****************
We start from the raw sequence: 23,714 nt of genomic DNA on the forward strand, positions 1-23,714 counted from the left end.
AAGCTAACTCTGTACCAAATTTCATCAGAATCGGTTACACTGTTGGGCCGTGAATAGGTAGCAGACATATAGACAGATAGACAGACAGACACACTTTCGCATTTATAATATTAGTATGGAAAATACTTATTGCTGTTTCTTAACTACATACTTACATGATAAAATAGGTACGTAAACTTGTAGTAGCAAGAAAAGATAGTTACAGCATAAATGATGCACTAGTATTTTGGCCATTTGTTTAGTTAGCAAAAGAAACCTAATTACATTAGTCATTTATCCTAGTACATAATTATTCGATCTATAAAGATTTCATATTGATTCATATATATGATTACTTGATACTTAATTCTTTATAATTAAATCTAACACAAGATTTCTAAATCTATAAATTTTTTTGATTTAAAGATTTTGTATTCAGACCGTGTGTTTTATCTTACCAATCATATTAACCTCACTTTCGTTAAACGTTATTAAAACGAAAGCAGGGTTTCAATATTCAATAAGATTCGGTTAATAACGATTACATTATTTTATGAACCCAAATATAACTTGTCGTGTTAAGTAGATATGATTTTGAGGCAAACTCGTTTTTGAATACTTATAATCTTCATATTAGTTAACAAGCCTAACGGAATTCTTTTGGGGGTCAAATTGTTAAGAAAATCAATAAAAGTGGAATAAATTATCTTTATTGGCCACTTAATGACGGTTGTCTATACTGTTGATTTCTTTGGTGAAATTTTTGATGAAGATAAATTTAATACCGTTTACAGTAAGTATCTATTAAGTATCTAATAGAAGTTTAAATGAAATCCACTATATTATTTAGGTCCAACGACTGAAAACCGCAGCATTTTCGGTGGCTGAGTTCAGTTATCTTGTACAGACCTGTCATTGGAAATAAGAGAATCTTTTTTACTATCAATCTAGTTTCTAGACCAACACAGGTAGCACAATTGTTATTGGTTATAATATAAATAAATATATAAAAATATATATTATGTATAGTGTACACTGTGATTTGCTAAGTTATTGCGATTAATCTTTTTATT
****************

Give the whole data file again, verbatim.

We start from the raw sequence: 23,714 nt of genomic DNA on the forward strand, positions 1-23,714 counted from the left end.
AAGCTAACTCTGTACCAAATTTCATCAGAATCGGTTACACTGTTGGGCCGTGAATAGGTAGCAGACATATAGACAGATAGACAGACAGACACACTTTCGCATTTATAATATTAGTATGGAAAATACTTATTGCTGTTTCTTAACTACATACTTACATGATAAAATAGGTACGTAAACTTGTAGTAGCAAGAAAAGATAGTTACAGCATAAATGATGCACTAGTATTTTGGCCATTTGTTTAGTTAGCAAAAGAAACCTAATTACATTAGTCATTTATCCTAGTACATAATTATTCGATCTATAAAGATTTCATATTGATTCATATATATGATTACTTGATACTTAATTCTTTATAATTAAATCTAACACAAGATTTCTAAATCTATAAATTTTTTTGATTTAAAGATTTTGTATTCAGACCGTGTGTTTTATCTTACCAATCATATTAACCTCACTTTCGTTAAACGTTATTAAAACGAAAGCAGGGTTTCAATATTCAATAAGATTCGGTTAATAACGATTACATTATTTTATGAACCCAAATATAACTTGTCGTGTTAAGTAGATATGATTTTGAGGCAAACTCGTTTTTGAATACTTATAATCTTCATATTAGTTAACAAGCCTAACGGAATTCTTTTGGGGGTCAAATTGTTAAGAAAATCAATAAAAGTGGAATAAATTATCTTTATTGGCCACTTAATGACGGTTGTCTATACTGTTGATTTCTTTGGTGAAATTTTTGATGAAGATAAATTTAATACCGTTTACAGTAAGTATCTATTAAGTATCTAATAGAAGTTTAAATGAAATCCACTATATTATTTAGGTCCAACGACTGAAAACCGCAGCATTTTCGGTGGCTGAGTTCAGTTATCTTGTACAGACCTGTCATTGGAAATAAGAGAATCTTTTTTACTATCAATCTAGTTTCTAGACCAACACAGGTAGCACAATTGTTATTGGTTATAATATAAATAAATATATAAAAATATATATTATGTATAGTGTACACTGTGATTTGCTAAGTTATTGCGATTAATCTTTTTATT